patient advocacy


Love And Rare Cancer: Widow Fights On For Eye Melanoma Research

Sara Selig and Gregg Stracks on the day they were engaged.

Sara Selig and Gregg Stracks on the day they were engaged. (Julie Harris)

Dr. Sara Selig’s living room is a tribute to the love of her life. Her wedding contract – a Jewish tradition – hangs in a frame over the mantle. Pictures of herself with her “beloved Gregg” rest on the table behind the couch, and were sewn into a quilt, handmade by a friend.

The love is still there, even though Gregg Stracks died 17 months ago. “Love and relationships don’t die when a person dies,” Sara says.

That’s why she keeps up her fight against the rare cancer that took his life: uveal melanoma, cancer of tissue in the eye.

Gregg’s diagnosis came seven years ago, shortly after the couple returned to the US from living in Kenya so Sara could finish her last year of medical school. After a run, Gregg noticed that the pavement looked wavy. When the same thing happened the next day, he went to an eye doctor and then a specialist.  Diagnosed with uveal melanoma, he quickly had surgery.

The ophthalmologists who treated it didn’t know the oncologists who treated it, or the researchers who studied it.

Sara was hopeful their cancer story was over; Gregg feared the worst. About a year later he was told the cancer had spread to his liver. Uveal melanoma will spread in roughly half of patients, and is nearly always fatal when it does. Gregg was given less than a year to live.

Sara had started her residency at Brigham And Women’s Hospital, specializing in internal medicine and global health; Gregg started a clinical trial – an early treatment that they hoped would give them more time together.

Gregg, an organizational psychologist who helped African patients cope with the emotional side of HIV and AIDS, wrapped up that work after his diagnosis, and – still feeling good – started a consulting business, so he could spend time closer to home.

His doctor told Sara and Gregg that research into uveal melanoma was lagging other cancers. The ophthalmologists who treated it didn’t know the oncologists who treated it, or the researchers who studied it, he said. So Sara began working with the Melanoma Research Foundation to organize meetings of doctors and researchers, and form Community United for Research and Education of Ocular Melanoma (CURE OM), which she now heads.

She’s since helped raise more than $1 million, most of it for research into uveal melanoma. Diagnosed in about 1,500-2,000 American patients per year,  it is mainly detected during routine eye exams when an otherwise flat mole at the back of the eye starts to thicken. Continue reading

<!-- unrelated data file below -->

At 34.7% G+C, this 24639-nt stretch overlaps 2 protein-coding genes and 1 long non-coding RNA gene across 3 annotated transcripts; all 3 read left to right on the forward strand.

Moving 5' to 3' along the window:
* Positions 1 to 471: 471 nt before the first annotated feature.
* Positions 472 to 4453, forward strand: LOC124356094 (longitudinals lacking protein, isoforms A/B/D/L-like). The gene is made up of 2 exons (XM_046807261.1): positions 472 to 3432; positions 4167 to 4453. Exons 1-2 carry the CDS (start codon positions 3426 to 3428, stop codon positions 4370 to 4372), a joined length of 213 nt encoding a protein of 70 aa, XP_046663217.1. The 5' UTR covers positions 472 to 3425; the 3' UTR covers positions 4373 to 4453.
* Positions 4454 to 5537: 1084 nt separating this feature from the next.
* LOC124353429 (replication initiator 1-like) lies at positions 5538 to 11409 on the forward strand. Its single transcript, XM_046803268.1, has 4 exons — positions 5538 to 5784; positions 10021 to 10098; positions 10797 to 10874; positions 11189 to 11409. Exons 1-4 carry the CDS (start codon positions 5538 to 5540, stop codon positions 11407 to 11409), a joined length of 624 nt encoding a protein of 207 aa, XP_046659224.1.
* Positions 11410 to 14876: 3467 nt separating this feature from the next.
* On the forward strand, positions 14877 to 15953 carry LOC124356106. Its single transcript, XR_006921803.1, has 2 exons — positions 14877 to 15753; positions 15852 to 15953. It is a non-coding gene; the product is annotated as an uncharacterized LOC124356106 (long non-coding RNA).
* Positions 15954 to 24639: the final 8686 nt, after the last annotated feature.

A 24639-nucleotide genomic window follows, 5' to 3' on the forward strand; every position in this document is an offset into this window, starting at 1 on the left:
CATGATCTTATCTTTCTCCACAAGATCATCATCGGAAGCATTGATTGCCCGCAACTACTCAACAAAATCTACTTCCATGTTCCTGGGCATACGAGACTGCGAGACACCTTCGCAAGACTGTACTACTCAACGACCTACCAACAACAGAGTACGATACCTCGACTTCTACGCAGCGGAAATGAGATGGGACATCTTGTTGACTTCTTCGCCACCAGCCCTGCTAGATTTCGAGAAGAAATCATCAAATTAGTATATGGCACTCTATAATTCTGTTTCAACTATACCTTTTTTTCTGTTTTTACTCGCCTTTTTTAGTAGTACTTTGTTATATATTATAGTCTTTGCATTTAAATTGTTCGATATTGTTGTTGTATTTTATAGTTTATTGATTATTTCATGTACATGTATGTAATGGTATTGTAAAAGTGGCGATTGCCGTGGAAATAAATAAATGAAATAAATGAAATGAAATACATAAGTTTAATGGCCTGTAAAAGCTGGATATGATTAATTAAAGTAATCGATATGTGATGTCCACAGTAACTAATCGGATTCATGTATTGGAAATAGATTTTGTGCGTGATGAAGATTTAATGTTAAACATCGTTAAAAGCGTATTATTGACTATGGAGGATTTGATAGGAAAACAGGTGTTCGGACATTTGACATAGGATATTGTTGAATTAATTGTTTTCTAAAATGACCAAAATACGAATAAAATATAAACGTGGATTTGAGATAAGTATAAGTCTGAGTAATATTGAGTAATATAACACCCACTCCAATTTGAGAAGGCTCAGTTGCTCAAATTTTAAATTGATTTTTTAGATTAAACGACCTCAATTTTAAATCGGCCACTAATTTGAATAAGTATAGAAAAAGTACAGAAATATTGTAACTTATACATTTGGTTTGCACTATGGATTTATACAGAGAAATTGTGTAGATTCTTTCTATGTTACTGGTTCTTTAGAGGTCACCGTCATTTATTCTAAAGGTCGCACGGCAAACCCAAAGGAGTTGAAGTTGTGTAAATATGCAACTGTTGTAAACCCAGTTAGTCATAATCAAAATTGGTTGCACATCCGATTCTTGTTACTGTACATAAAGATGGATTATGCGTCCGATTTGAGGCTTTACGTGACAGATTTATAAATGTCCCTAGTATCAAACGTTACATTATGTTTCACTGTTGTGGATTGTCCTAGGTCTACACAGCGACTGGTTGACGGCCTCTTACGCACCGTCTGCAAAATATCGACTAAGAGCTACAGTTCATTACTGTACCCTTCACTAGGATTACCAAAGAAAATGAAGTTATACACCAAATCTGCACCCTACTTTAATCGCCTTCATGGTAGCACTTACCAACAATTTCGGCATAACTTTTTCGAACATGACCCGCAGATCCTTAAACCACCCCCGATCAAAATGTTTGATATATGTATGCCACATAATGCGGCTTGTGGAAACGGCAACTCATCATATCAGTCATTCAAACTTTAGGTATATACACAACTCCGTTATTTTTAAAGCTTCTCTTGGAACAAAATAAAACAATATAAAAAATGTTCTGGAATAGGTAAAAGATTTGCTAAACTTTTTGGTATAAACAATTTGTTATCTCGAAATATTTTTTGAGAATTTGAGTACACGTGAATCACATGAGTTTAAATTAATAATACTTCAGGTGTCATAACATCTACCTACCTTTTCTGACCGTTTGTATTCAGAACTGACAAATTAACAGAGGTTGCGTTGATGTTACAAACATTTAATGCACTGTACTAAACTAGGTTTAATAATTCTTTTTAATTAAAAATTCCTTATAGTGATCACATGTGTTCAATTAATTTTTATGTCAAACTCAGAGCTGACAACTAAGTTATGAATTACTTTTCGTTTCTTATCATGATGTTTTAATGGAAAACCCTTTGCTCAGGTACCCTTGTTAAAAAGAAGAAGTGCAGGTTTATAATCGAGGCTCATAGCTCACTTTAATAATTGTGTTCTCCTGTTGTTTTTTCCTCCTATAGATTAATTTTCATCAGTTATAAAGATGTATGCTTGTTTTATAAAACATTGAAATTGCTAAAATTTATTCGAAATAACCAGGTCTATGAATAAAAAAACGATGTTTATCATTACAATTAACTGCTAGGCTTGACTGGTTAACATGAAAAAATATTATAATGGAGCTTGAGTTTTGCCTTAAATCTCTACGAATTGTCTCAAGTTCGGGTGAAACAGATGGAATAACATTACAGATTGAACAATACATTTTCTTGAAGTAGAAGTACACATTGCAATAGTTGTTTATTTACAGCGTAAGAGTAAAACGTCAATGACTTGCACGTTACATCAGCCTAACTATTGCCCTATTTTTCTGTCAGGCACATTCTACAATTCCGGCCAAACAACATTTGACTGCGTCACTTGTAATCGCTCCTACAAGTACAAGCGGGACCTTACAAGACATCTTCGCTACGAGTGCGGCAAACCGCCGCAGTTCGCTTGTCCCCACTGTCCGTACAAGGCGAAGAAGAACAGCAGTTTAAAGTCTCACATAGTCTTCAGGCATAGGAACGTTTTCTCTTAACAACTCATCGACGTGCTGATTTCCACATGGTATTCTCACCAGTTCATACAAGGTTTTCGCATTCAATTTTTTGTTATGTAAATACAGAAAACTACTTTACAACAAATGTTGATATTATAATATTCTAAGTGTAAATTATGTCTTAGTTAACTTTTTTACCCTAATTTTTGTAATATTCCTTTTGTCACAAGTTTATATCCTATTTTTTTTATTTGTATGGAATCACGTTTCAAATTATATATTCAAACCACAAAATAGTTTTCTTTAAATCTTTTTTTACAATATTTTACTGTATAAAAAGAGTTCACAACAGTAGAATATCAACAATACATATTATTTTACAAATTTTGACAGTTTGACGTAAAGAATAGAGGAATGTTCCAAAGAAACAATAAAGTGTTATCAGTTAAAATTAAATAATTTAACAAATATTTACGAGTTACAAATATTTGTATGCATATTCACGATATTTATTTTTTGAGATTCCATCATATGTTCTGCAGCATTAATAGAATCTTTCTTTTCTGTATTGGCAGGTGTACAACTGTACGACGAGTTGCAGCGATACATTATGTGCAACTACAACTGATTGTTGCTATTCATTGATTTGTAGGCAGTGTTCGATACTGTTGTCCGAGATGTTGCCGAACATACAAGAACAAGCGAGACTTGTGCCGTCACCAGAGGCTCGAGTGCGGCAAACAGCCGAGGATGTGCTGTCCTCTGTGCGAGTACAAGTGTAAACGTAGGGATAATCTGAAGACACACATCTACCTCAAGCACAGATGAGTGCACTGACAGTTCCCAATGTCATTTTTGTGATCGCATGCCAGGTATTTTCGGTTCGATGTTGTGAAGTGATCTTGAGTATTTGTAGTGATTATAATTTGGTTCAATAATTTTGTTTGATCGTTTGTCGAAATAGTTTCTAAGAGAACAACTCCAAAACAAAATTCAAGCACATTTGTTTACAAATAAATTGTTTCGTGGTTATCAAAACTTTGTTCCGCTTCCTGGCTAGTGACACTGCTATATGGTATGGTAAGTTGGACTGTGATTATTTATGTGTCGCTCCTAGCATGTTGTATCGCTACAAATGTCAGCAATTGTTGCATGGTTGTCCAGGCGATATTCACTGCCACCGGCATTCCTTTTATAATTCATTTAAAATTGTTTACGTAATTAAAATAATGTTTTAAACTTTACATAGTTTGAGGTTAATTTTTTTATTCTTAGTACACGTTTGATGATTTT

What We Can All Learn From Michael Jackson’s Doctor

By Ken Farbstein
Guest blogger

Michael Jackson had what most of us think we want: Utterly personal attention from a dedicated doctor, on call all the time for him alone.

That doctor, Conrad Murray, is now on trial for manslaughter (see reports here and here) though no one thinks Michael’s death from an overdose of the anesthetic Propofol was deliberate. By all accounts, the treatment that Michael received was anything but normal or typical, but is there anything that typical patients can learn from what went wrong?

Hindsight is 20/20. Clearly, doctors shouldn’t administer Propofol on their own. This case is unique. But as a patient advocate, I try to learn from every medical error, and to extract useful guidance that patients can act on in the moment. The lessons of Michael’s death have little to do with Propofol. Much remains unclear about exactly what happened, but I see three key lessons:

•Don’t assume information about your medications has been communicated from one doctor to another.
•Keep an updated medication list.
•Get a family member or professional patient advocate to help oversee your care.

The story of Michael Jackson’s death is explored in my book, Getting Your Best Health Care:  Real-World Stories of Patient Empowerment, among case studies of other celebrities.  In particular, I examine more fully the role of his medical team. The conflicting accounts this week by the prosecutor, defense lawyer, and early witnesses make it hard to know the whole truth at this time, but useful lessons are already emerging.

‘For the doctor to proceed then without a professional assistant, a cogent patient, or a computer was like a groggy pilot flying at night with no co-pilot or flight instrument panel: flying blind.’


Poor communication among medical personnel

Michael’s primary care provider reportedly communicated some critical information poorly. When emergency medical technicians arrived to try to revive Michael, his primary care doctor did not inform them that he had given Propofol to Michael, according to the prosecutor.  That may have affected the way the EMTs tried to revive him.

Flumazenil was used to reverse the effects of benzodiazepines like the Lorazepam that Michael had been taking.  Miscommunication may have led the EMTs to administer the Flumazenil in a misdirected effort to counteract the effects of the Lorazepam.

The patient’s role Continue reading